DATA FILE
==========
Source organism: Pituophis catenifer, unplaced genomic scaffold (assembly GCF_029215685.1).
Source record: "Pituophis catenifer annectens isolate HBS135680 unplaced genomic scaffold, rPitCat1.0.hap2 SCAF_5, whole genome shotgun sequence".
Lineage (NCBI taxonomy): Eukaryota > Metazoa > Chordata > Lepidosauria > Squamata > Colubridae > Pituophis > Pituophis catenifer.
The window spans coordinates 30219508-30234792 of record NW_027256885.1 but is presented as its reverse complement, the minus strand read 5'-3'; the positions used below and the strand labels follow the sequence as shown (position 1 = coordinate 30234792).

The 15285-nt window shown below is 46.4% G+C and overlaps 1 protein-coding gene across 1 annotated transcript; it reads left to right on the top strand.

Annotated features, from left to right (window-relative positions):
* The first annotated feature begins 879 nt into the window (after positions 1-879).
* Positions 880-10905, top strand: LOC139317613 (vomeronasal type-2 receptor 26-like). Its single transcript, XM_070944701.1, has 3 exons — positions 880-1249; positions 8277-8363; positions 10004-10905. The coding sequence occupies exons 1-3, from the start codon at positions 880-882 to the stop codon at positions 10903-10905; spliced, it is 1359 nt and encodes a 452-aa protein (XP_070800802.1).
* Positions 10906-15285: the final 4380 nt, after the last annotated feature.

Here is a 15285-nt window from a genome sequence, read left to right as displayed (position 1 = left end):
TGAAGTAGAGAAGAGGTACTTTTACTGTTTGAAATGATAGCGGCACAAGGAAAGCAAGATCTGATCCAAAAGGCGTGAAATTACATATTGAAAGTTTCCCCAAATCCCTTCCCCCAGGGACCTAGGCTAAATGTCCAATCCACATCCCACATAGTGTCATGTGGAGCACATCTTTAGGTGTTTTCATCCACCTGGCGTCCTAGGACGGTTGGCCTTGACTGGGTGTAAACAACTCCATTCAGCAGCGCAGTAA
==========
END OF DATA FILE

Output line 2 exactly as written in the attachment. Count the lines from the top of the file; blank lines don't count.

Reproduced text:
Source record: "Pituophis catenifer annectens isolate HBS135680 unplaced genomic scaffold, rPitCat1.0.hap2 SCAF_5, whole genome shotgun sequence".